|Initial enquiry||Call us on 01609 534032 to have an informal chat or email firstname.lastname@example.org for one of our team to phone you back.|
|Within ten days of initial enquiry||We will have two telephone discussions to take your details and get an initial picture of your circumstances. We will give you information about what to expect from adopting and the application process.|
|Within four weeks of initial enquiry||You will be able to attend an information evening to find out more about adopting and to meet the adoption team.|
|Within a few days of the information evening.||We will visit you at home to talk to you in more detail about adopting. At this point, you will submit your registration of interest form to start the formal application process.|
Two months from receiving your completed registration of interest form
We will review your registration of interest form and then decide if we can accept your application. If we decide not to accept it, we'll tell you why and advise you on what your options are at this point.
If we accept your application to proceed with the process, we will allocate a social worker to you, who will be with you every step of the way to becoming a new family.
At this point, we will ask you to visit our offices to sign an agreement about how we will progress your application and discuss your personal training, learning and workshop programme.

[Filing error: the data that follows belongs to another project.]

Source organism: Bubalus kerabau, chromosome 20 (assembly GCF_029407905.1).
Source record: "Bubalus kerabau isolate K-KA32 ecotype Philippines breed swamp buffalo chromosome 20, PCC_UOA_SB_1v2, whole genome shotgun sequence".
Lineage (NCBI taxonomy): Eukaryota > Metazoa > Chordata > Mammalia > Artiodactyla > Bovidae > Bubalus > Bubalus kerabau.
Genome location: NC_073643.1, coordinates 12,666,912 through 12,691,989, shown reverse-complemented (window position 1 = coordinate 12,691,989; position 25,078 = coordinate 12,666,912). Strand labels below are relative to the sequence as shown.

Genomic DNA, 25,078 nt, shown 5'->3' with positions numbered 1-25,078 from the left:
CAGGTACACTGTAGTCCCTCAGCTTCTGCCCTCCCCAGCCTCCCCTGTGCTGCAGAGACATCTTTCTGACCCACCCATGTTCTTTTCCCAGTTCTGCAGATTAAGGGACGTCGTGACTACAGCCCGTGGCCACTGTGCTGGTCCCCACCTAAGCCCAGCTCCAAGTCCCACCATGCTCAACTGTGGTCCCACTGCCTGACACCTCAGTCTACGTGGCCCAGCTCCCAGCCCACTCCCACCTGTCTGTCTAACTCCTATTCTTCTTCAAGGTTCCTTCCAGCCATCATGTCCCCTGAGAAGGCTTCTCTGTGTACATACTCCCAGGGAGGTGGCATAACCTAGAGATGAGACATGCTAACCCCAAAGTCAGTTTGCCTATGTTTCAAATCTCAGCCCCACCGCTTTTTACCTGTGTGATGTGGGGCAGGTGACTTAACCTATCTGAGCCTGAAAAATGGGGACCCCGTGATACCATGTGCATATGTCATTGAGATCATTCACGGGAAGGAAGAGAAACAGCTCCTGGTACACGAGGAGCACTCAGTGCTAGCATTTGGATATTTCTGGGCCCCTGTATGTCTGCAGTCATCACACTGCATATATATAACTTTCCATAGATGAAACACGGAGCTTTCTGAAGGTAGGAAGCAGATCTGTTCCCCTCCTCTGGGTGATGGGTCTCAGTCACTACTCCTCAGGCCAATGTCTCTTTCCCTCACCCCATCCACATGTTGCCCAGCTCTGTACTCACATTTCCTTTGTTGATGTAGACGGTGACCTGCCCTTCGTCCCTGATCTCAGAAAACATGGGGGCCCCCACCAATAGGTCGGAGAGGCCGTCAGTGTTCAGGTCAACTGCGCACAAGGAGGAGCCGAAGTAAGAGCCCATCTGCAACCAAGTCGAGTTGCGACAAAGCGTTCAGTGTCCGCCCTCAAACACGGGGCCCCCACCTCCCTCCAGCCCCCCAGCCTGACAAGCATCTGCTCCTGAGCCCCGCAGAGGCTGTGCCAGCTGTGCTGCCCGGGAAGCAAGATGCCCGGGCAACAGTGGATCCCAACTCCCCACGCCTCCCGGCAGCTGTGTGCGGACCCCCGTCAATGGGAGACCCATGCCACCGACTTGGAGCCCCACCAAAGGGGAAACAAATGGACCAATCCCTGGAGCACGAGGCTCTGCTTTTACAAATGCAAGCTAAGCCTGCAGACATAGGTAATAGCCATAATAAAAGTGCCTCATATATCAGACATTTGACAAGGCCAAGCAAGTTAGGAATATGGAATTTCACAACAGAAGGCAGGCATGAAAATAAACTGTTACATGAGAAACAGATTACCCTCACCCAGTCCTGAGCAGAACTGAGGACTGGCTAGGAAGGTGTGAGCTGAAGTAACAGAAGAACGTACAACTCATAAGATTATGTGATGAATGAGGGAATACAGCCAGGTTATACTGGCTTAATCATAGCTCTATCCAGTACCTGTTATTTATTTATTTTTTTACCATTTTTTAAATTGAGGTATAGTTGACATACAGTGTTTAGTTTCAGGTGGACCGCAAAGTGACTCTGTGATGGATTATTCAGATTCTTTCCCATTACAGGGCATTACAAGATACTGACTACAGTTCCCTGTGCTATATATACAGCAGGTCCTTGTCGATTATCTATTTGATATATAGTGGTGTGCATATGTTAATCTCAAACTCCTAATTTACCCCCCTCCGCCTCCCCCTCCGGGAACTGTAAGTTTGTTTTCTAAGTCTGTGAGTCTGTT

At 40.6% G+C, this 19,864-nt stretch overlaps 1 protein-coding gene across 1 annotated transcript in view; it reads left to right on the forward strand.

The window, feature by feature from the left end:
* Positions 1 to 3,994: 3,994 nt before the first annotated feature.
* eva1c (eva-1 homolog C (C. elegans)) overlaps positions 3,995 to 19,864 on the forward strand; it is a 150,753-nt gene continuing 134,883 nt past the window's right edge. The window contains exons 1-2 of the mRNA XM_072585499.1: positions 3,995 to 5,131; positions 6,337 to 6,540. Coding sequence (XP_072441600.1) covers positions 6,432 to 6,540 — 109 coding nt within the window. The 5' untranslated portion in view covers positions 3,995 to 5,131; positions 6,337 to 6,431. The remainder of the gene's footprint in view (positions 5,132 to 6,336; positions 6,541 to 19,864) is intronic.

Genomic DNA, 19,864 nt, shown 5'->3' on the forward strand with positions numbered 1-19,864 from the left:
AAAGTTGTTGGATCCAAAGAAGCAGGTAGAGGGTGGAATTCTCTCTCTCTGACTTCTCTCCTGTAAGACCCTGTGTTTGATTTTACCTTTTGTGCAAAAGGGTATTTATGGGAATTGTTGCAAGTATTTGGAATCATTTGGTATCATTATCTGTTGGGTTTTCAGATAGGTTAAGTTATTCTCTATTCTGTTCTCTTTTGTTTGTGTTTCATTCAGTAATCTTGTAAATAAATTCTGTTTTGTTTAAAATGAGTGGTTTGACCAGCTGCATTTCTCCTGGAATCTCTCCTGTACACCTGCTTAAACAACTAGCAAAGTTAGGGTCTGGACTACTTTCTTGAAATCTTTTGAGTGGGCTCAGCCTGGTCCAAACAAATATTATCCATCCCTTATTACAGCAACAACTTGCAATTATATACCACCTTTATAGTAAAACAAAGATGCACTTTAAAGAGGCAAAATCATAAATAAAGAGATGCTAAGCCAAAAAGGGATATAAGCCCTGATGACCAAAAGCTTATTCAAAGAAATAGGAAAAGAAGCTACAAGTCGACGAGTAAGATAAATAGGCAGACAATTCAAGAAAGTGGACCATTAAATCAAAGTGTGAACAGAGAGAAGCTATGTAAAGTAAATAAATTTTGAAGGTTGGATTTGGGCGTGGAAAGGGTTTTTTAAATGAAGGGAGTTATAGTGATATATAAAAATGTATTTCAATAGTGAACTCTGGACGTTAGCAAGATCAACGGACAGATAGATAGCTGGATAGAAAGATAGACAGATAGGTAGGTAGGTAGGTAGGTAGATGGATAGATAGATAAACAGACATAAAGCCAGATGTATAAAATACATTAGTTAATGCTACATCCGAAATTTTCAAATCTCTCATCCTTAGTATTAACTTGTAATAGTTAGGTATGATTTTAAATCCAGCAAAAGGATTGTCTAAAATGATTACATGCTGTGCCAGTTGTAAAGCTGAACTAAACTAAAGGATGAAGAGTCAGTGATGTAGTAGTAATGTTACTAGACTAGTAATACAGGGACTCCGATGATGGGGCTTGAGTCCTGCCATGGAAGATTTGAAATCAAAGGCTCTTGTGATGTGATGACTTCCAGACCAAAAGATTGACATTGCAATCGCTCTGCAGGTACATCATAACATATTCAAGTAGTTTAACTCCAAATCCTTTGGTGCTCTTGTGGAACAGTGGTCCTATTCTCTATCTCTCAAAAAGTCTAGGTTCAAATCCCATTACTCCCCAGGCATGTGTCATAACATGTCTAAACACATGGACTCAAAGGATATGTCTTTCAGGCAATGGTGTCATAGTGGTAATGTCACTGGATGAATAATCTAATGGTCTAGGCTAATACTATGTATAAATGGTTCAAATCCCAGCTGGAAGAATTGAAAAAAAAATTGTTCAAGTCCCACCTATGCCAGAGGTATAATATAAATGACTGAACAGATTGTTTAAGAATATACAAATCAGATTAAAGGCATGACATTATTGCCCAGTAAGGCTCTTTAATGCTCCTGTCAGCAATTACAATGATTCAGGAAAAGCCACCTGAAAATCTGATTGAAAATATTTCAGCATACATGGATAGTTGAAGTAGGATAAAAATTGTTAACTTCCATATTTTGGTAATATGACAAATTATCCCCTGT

Disclosure and barring service (formerly known as CRB), medical and other local authority checks are carried out. We will also start contacting your references during stage one.
Four months from completion of stage one.
During stage two, we agree further home visits and your ongoing training, learning and workshop programme. This will be formalised with another signed agreement.
We may start to discuss some specific children's needs with you at this point.
Towards the end of your training programme, we will write an assessment report for the adoption panel. This report will be shared with you at least five days before the panel's assessment and you will be given the chance to contribute your own comments.
The adoption panel will consider your application and will make their recommendation to the adoption service, who will make a final decision about your application.
Your social worker will start the matching process with you.
|Variable||You discuss children waiting for a family with your adoption social worker and we propose a choice to the panel for agreement.|
|One to two months||You prepare for a life together through planning and introductions before your child arrives.|
|Three months or more||When you and your child have settled in together, after a minimum of ten weeks you can apply for an adoption order. You will have lots of advice and support in reaching this decision.|
After adoption, the support that you receive from the adoption service can continue for as long as you need.
Early permanence placements are for a small number of children who may not be able to be safely cared for by their birth parents, who need a short period of time in local authority care, and who are likely to need to be adopted, but still have a chance of being reunited with their birth family.